Check in on Someone Who Lives Alone

In memory of J.O.: We miss you and think of you often.

I read an article today that made me feel so teary and sick inside. An elderly man was found dead on his porch in Ohio when a Meals On Wheels delivery person arrived to bring him dinner. Police couldn’t say why he was there; his keys were still in his hands. The man suffered from several health issues; maybe somehow they contributed.

It brought me back to a cold winter 15 years ago. My mom used to check in on a dear, elderly family friend: such a sweet, kind, soft-spoken man who lived alone. My mom would call and offer to bring him home-cooked meals and help him tidy up. He was always so appreciative. One very cold week shortly after spending a lovely Christmas Eve with him, he didn’t answer the phone. My mom and brother decided to drive over to check on him. They discovered that he had fallen in his driveway and froze to death. We were all completely distraught. I couldn’t get the thought of him lying therefor hours, helpless, cold and alone, out of my mind. He had to have been so frightened when he realized that this is how it would end. We all had such intense guilt about not checking on him sooner.

Yesterday, as the kids and I lounged around in our pjs, I felt so grateful to be together and in a warm, cozy house. Soup was simmering on the stovetop, giggles (and occasionally screams) were coming up from the basement play room, and we had no schedule. Nowhere to be but together. We actually were able to enjoy a leisurely meal together–a rarity.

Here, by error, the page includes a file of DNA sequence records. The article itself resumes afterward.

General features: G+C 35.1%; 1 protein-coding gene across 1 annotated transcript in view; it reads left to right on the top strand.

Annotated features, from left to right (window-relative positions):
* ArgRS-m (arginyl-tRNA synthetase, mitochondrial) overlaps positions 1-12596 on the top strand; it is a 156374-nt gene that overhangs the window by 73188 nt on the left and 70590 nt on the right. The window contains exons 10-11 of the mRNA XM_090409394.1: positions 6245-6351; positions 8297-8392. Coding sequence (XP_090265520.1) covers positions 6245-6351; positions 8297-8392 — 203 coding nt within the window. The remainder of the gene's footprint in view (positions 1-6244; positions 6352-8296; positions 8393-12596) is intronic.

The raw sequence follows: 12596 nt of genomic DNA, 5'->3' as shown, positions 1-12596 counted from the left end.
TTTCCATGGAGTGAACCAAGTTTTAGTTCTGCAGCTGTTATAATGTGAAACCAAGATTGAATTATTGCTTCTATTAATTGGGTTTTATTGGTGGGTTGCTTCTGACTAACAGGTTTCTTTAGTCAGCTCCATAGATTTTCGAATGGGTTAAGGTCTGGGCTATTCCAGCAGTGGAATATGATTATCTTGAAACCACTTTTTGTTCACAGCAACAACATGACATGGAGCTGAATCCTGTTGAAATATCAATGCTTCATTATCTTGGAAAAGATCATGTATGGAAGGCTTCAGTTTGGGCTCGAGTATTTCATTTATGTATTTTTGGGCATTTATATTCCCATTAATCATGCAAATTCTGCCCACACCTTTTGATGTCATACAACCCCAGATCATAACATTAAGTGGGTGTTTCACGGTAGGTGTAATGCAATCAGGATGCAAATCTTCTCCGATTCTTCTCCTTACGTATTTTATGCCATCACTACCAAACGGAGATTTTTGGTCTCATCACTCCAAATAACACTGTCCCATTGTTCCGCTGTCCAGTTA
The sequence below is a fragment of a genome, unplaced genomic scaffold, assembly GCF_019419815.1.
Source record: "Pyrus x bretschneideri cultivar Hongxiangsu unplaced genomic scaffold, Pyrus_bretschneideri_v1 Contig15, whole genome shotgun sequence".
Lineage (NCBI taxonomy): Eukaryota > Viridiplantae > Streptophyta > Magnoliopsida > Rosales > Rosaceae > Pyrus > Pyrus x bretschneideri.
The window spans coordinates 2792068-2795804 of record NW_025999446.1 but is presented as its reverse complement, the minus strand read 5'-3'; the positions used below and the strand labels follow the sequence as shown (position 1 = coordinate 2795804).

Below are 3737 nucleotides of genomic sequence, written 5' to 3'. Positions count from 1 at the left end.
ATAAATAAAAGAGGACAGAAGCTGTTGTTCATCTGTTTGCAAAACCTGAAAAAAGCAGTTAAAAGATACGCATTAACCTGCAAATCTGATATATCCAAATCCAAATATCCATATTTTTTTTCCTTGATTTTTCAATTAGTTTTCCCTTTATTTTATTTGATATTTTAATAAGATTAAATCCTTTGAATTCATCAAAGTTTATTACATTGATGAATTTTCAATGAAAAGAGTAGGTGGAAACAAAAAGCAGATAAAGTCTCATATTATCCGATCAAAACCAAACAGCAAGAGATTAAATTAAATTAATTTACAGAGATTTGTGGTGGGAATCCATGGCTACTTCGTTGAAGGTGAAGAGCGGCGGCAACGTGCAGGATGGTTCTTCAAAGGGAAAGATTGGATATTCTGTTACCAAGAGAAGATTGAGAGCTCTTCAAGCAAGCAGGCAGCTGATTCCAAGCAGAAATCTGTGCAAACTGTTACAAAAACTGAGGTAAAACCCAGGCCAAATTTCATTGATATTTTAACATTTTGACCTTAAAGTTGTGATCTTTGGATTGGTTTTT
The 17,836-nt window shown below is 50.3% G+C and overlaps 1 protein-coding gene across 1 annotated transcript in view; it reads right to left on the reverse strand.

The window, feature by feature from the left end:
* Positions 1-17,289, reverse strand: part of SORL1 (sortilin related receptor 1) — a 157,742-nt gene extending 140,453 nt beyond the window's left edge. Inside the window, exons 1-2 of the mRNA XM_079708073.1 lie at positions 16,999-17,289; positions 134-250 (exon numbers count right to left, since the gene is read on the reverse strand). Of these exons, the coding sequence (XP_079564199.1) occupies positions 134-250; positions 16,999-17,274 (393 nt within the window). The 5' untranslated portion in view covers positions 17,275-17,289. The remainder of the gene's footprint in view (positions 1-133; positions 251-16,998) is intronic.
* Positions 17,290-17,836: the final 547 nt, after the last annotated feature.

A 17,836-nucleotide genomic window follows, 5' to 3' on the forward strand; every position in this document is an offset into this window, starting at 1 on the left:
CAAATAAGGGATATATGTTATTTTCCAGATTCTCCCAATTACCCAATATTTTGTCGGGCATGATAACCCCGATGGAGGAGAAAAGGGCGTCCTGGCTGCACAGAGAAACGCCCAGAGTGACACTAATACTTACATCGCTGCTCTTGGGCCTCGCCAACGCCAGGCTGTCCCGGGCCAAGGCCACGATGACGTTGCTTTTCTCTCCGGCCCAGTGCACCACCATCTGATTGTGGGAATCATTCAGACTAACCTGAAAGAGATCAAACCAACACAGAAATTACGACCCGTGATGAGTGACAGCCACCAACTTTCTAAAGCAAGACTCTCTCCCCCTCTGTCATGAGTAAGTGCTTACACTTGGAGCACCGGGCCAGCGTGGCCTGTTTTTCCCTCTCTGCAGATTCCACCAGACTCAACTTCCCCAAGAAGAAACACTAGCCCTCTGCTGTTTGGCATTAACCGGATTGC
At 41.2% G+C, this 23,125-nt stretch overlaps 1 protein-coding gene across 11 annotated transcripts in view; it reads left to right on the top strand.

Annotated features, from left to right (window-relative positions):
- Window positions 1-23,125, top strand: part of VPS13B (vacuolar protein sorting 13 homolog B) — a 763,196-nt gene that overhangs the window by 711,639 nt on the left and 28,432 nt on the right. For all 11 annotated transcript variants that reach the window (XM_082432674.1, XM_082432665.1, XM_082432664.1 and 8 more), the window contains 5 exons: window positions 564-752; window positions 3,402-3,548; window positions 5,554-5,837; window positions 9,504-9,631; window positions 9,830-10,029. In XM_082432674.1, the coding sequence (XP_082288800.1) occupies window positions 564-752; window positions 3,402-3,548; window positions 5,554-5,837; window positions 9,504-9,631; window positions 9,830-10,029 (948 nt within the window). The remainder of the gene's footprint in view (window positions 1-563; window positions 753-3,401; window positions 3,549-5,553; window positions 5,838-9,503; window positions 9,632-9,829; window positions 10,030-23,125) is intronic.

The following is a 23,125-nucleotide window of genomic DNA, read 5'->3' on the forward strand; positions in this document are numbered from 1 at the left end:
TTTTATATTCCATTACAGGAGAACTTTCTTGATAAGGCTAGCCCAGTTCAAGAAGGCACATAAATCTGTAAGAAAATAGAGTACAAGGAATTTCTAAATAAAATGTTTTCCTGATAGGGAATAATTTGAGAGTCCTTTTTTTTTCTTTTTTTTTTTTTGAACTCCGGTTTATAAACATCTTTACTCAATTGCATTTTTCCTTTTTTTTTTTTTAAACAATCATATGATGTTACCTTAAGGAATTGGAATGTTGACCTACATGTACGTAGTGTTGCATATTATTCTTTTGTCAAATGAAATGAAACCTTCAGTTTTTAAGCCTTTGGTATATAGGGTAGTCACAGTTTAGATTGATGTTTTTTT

My husband used to work in the cable industry. On a few occasions, he went out in the field to oversee techs being trained. I remember one winter day, he had been shadowing techs in the inner city. When he came home and asked, “Know the first thing you notice when you go into a home in a poor neighborhood? It’s cold. I could see my breath.” Think for a moment of how much your heating bill is in the winter; instantly you understand why poor homes might be cold. Our monthly heating bill could buy a plane ticket to somewhere far away and exotic.

This year, I only had one New Year’s resolution: simply to be grateful for the things we most easily take for granted: heat, clean water, readily-available fresh food, a warm (though usually dirty) car. And during this storm, I am overwhelmingly grateful for these things.

I can’t rewrite the past and go back and save our sweet, dear friend. God, I wish I could. But I can going forward make a vow to check on an elderly neighbor. Perhaps knock on their door with a warm cup of coffee and a few minutes to chat; offer to do a grocery run or just shovel their walkway without being asked. And I’ll bring my kids with me so they learn this lesson too. Plus, there’s nothing more uplifting when you are old and alone than a couple of young, cute faces!

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Author: Heather Zachariah

Former Art Director for Home Magazine and Caribbean Travel & Life, Heather is chauffeur to 3 busy kids; the president of her Home and School Association; and VP of Marketing for TipsFromTown. And she's passionate about all 3!